Inne at Watson's Choice

Tourist Guide Book

Village of Shoaf

 
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Miscellaneous Information

Attractions
Addison Toll House
Bear Run Nature Reserve
Braddock's Grave
Chalk Hill Farm Museum
Christmas Shoppe
Coal & Coke Heritage Ctr
Country Charm
The Cross
CW Klay Winery
Dunlap Creek Bridge
Fallingwater
Flat Iron Building
Fort Mason Museum
Fort Necessity
Friendship Hill
Hazelbaker
Historic Brownsville
Historic Connellsville
Historic Dawson
Historic Perryopolis
Historic Uniontown
Historic Hopwood
Inne at Watson's Choice
Jumonville Glen
Jumonville Methodist Youth Ctr
Kentuck Knob
Laurel Caverns
Linden Hall
Meason House
Mt Saint Macrina
National Road
Nemacolin Castle
Nemacolin Woodlands
New Geneva Stoneware
Ohiopyle State Park
Pennsylvania Room
Point Lookout
Scenery Hill
Searight Toll House
State Theatre
Stone House
Summit Inn
Touchstone Center for Arts
Village of Shoaf
Washington Grist Mill
Washington Tavern
West Overton Museums
Wharton Furnace
Youghiogheny River / Lake
Youghiogheny River Trail
Youghiogheny Station

Themes
Antiques
Architecture
Biking
Coal and Coke Era
Early Local History
Fall Foliage
Fishing
French & Indian War 250th Anniversary
Genealogy
Glass
Golfing
Hiking
Hospitals
Gen. George C Marshall
Morgantown WV
Mountain Area
National Road
Nature
Opulence of Coal & Coke Era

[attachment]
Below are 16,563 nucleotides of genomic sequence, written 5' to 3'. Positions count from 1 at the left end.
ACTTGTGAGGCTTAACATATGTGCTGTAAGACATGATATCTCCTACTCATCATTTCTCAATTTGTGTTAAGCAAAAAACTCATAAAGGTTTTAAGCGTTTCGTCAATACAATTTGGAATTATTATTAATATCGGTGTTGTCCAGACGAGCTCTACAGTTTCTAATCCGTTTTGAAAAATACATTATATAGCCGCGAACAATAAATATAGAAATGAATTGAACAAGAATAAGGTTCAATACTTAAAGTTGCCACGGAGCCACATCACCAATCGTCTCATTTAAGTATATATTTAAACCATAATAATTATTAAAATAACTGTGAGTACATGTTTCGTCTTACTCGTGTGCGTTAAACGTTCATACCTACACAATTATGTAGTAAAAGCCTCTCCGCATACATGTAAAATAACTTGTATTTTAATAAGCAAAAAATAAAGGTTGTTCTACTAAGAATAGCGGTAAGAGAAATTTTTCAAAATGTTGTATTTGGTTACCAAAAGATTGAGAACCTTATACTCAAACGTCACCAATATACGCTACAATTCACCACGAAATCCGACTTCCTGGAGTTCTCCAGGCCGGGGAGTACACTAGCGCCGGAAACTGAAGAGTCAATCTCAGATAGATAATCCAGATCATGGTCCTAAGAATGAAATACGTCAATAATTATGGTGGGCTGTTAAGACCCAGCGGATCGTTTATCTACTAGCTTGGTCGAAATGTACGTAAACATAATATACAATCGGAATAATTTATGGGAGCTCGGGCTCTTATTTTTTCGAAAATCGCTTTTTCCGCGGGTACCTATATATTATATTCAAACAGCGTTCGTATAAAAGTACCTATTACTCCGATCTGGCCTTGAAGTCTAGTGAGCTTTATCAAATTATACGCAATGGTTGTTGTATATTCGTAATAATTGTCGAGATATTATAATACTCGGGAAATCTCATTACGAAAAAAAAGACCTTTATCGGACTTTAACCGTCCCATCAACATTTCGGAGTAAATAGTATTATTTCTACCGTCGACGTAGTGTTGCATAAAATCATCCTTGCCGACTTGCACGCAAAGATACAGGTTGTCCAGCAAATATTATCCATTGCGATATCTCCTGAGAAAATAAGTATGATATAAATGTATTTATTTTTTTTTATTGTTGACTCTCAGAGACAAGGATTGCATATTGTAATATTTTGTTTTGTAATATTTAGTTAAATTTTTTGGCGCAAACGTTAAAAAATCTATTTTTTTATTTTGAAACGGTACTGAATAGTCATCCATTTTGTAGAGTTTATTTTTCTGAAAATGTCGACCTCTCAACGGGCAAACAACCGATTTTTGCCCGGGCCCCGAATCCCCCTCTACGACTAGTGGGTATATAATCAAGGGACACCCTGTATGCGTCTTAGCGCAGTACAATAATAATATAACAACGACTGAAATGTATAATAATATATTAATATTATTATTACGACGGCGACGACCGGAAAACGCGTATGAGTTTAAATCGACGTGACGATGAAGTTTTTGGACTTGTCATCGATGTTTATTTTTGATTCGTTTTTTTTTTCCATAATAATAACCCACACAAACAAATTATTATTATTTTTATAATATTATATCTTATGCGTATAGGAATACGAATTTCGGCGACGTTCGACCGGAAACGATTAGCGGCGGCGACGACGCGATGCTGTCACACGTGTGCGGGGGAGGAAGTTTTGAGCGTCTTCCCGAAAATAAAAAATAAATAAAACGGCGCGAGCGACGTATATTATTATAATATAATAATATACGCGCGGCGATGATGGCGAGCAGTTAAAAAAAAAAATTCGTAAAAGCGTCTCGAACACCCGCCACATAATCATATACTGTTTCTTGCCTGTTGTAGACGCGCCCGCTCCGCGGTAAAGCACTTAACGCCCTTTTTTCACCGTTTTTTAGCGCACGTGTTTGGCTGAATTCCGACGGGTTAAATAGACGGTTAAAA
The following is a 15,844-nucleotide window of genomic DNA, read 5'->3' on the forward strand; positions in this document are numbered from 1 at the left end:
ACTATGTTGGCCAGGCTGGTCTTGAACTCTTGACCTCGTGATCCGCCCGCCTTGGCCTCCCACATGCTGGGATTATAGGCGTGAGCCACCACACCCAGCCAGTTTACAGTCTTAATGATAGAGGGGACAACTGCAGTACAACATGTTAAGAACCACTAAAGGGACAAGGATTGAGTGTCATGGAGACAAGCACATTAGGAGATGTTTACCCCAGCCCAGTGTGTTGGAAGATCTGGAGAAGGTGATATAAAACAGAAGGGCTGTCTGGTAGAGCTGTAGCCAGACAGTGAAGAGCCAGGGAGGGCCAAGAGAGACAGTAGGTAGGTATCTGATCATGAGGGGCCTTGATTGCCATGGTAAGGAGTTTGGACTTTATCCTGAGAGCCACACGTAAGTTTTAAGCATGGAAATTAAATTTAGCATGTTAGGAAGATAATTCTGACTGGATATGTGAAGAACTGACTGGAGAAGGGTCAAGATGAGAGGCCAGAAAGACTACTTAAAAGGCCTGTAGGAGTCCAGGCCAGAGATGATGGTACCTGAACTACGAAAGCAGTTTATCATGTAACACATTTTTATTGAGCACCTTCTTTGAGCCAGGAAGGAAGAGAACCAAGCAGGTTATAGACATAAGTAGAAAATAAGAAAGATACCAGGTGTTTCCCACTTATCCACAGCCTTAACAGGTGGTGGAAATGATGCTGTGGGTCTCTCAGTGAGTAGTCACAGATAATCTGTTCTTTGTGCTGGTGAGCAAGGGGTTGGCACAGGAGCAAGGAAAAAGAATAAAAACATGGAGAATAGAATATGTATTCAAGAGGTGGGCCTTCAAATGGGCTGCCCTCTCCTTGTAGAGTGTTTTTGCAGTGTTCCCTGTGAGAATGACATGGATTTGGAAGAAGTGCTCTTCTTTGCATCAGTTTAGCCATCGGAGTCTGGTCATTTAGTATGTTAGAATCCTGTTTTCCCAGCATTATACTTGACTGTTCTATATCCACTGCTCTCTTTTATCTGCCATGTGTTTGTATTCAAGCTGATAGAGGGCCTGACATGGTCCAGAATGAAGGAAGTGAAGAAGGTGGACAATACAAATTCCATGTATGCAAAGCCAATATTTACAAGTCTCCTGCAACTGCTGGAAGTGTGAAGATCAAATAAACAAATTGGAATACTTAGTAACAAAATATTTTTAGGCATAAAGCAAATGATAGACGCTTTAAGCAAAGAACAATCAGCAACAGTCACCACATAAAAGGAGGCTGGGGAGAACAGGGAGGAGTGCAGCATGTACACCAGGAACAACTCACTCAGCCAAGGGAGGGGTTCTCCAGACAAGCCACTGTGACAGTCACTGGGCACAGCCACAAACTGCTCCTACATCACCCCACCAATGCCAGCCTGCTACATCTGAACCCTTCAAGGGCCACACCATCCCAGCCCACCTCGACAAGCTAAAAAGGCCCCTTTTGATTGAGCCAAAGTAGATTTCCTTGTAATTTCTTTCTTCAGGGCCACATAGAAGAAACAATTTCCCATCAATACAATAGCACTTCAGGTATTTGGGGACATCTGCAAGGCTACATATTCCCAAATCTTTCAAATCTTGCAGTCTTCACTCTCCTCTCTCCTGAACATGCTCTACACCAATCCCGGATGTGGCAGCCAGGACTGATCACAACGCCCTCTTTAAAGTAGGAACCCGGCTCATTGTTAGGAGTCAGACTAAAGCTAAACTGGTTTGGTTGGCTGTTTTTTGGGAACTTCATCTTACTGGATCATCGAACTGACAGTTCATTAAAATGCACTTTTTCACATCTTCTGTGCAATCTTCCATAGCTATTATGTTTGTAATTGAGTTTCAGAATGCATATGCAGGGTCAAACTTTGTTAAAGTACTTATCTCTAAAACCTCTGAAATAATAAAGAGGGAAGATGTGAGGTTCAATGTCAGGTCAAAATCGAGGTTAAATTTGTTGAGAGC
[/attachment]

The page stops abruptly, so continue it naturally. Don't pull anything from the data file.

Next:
Pittsburgh
Skiing
Trivia
Geo. Washington Slept Here
Whitewater Adventures

 

Village of Shoaf

Built in 1904 by the H.C. Frick Company, the Village of Shoaf is a small coal mining town (known as a "patch") which supported the local coal mine and the coke ovens the mine supplied. Shoaf itself was quite typical of a patch in the heyday of the Coal and Coke Era in the Connellsville Coke Region (a region roughly defined as 3 miles wide at the foot of and paralleling the Laurel Mountain range from Smithfield to Latrobe where great quantities of high quality coal were once found).

What makes Shoaf specal today is that is perhaps the best remaining example of a patch from the era when "coal was king and coke was queen". Many of the company houses are still intact and the character of the community is somewhat preserved. And as important, the behive coke ovens are still in remarkable shape. The last commercial production of coke anywhere using the beehive process was in these ovens in 1972, thus closing the final chapter of the coal and coke era in the region. In earlier days, the region literarally had tens of thousands of coke ovens, and the sky at night would be orange with fires of the ovens.

This is an attraction only to those interested in the coal and coke era. Some effort will be required to view many of the relics. Shoaf gives us the one of the best possible glimpses of the region's industrial past. It, too, may soon fade into the mist of history.


Contact Information

Probably the most informative source of information about Shoaf is:
Coal and Coke Heritage Center.............Tues, Thur, and Fri, 9 AM-2 PM.
Penn State University-Fayette Campus Library
Route 119 North
Uniontown. PA 15401
724.430.4158
email: pxs47@psu.edu
Heritage Center Web Site

Directions from the Inne at Watson's Choice

  • Cross Route 21 and Travel 1.5 mi South on Twp 478
  • At intersection continue straight (south) for 2.3 mi on Twp3009
  • Turn Left onto Shoaf Road
  • Travel 1 mi to Shoaf

While you're in the area, you might check out these attractions.

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